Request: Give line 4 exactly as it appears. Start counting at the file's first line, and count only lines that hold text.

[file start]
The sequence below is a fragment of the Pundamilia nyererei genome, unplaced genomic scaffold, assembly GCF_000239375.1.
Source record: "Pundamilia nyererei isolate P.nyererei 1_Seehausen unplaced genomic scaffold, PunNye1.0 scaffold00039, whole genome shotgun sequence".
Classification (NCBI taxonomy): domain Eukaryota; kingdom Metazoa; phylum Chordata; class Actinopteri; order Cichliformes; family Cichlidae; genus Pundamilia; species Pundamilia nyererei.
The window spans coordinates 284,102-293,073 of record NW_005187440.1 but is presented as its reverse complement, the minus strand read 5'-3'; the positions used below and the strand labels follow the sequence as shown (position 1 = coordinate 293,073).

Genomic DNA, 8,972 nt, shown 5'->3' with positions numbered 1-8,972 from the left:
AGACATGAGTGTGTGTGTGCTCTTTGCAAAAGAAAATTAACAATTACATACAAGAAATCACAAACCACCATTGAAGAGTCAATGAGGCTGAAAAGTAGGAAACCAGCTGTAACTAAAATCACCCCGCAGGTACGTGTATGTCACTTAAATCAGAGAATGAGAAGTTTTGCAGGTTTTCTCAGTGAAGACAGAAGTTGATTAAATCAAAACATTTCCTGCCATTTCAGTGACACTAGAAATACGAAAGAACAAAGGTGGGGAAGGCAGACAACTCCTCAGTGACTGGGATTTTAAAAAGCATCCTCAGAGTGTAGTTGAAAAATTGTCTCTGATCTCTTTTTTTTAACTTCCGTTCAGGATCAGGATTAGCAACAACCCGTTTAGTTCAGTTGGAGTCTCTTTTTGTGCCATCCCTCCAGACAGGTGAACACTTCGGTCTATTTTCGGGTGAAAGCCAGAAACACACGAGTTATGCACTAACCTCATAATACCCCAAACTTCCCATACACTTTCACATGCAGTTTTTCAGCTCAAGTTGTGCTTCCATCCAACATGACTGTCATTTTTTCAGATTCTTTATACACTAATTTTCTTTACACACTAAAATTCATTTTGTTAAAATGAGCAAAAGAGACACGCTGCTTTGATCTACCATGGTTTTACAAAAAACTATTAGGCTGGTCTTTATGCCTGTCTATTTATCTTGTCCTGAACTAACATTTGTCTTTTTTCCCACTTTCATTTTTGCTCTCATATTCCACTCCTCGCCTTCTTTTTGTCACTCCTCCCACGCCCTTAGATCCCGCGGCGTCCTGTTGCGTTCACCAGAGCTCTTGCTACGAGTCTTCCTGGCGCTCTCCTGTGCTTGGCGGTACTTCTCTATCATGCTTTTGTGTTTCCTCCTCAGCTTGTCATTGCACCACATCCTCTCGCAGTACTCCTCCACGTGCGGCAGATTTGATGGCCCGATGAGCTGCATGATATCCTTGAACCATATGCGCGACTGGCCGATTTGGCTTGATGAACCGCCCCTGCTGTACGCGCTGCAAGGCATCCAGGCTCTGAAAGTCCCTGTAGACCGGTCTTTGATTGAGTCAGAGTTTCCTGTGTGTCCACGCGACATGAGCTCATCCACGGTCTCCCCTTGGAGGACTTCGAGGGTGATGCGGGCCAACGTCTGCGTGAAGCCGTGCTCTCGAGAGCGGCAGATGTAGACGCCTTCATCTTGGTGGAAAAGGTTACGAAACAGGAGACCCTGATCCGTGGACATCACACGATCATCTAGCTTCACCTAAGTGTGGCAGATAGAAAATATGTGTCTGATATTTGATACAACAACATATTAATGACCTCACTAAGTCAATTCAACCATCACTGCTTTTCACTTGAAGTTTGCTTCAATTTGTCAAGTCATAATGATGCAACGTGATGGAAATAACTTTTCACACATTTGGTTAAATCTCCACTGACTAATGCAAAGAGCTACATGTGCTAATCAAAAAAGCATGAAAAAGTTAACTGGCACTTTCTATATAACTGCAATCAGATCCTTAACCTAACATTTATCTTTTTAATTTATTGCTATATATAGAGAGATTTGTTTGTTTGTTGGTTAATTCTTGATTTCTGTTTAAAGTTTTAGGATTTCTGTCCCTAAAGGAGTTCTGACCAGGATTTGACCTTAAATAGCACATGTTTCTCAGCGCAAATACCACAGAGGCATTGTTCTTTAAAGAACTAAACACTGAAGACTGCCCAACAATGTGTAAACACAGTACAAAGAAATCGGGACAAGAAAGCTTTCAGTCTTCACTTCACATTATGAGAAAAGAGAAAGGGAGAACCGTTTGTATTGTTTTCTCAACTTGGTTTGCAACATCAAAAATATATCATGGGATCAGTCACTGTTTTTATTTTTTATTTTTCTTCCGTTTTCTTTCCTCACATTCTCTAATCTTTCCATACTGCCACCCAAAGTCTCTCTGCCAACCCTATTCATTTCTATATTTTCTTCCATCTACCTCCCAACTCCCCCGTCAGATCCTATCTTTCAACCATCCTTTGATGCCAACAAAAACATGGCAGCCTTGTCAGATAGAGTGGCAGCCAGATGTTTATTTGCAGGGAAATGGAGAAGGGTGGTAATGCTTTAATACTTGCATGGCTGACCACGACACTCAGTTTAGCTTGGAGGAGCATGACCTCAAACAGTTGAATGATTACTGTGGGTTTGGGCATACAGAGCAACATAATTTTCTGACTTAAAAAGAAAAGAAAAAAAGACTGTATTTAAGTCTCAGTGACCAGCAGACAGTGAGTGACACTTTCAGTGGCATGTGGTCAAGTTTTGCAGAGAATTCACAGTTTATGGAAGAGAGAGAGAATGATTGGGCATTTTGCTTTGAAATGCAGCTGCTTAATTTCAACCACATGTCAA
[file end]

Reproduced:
The window spans coordinates 284,102-293,073 of record NW_005187440.1 but is presented as its reverse complement, the minus strand read 5'-3'; the positions used below and the strand labels follow the sequence as shown (position 1 = coordinate 293,073).